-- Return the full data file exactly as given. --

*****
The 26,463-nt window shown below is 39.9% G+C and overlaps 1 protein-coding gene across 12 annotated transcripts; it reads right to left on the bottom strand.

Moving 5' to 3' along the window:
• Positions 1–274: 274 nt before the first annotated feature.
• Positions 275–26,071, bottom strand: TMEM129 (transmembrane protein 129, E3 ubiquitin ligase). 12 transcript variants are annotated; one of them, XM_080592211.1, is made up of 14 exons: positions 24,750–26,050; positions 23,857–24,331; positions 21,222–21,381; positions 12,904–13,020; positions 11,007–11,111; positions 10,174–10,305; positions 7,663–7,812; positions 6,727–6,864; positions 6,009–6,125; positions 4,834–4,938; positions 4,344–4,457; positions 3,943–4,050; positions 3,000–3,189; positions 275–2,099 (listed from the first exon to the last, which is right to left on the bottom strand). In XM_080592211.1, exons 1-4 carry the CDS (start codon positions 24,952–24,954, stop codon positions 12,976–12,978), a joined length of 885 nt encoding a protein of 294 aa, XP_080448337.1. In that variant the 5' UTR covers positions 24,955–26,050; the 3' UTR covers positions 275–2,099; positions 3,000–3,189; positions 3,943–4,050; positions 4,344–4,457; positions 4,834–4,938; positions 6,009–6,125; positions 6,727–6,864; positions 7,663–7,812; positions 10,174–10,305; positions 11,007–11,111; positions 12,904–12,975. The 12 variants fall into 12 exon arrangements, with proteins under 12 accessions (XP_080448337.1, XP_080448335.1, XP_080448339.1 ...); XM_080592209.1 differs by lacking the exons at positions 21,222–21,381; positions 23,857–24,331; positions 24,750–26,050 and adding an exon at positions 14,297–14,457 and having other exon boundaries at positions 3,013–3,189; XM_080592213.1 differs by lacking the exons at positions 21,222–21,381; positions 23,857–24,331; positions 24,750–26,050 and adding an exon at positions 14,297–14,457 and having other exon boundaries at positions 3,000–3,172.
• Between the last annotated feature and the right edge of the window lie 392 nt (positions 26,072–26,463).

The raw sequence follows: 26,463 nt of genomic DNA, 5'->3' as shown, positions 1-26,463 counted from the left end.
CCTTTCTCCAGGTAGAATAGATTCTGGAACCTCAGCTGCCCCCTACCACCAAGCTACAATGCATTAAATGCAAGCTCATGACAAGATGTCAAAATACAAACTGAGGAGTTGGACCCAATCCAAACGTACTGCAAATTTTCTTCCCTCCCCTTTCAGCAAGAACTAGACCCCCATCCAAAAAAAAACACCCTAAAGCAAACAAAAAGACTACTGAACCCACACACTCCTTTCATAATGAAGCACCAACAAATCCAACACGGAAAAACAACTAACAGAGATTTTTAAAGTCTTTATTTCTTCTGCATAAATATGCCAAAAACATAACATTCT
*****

The 26,463-nt window shown below is 39.9% G+C and overlaps 1 protein-coding gene across 12 annotated transcripts; it reads right to left on the bottom strand.

Moving 5' to 3' along the window:
• Positions 1–274: 274 nt before the first annotated feature.
• Positions 275–26,071, bottom strand: TMEM129 (transmembrane protein 129, E3 ubiquitin ligase). 12 transcript variants are annotated; one of them, XM_080592211.1, is made up of 14 exons: positions 24,750–26,050; positions 23,857–24,331; positions 21,222–21,381; positions 12,904–13,020; positions 11,007–11,111; positions 10,174–10,305; positions 7,663–7,812; positions 6,727–6,864; positions 6,009–6,125; positions 4,834–4,938; positions 4,344–4,457; positions 3,943–4,050; positions 3,000–3,189; positions 275–2,099 (listed from the first exon to the last, which is right to left on the bottom strand). In XM_080592211.1, exons 1-4 carry the CDS (start codon positions 24,952–24,954, stop codon positions 12,976–12,978), a joined length of 885 nt encoding a protein of 294 aa, XP_080448337.1. In that variant the 5' UTR covers positions 24,955–26,050; the 3' UTR covers positions 275–2,099; positions 3,000–3,189; positions 3,943–4,050; positions 4,344–4,457; positions 4,834–4,938; positions 6,009–6,125; positions 6,727–6,864; positions 7,663–7,812; positions 10,174–10,305; positions 11,007–11,111; positions 12,904–12,975. The 12 variants fall into 12 exon arrangements, with proteins under 12 accessions (XP_080448337.1, XP_080448335.1, XP_080448339.1 ...); XM_080592209.1 differs by lacking the exons at positions 21,222–21,381; positions 23,857–24,331; positions 24,750–26,050 and adding an exon at positions 14,297–14,457 and having other exon boundaries at positions 3,013–3,189; XM_080592213.1 differs by lacking the exons at positions 21,222–21,381; positions 23,857–24,331; positions 24,750–26,050 and adding an exon at positions 14,297–14,457 and having other exon boundaries at positions 3,000–3,172.
• Between the last annotated feature and the right edge of the window lie 392 nt (positions 26,072–26,463).

The raw sequence follows: 26,463 nt of genomic DNA, 5'->3' as shown, positions 1-26,463 counted from the left end.
CCTTTCTCCAGGTAGAATAGATTCTGGAACCTCAGCTGCCCCCTACCACCAAGCTACAATGCATTAAATGCAAGCTCATGACAAGATGTCAAAATACAAACTGAGGAGTTGGACCCAATCCAAACGTACTGCAAATTTTCTTCCCTCCCCTTTCAGCAAGAACTAGACCCCCATCCAAAAAAAAACACCCTAAAGCAAACAAAAAGACTACTGAACCCACACACTCCTTTCATAATGAAGCACCAACAAATCCAACACGGAAAAACAACTAACAGAGATTTTTAAAGTCTTTATTTCTTCTGCATAAATATGCCAAAAACATAACATTCT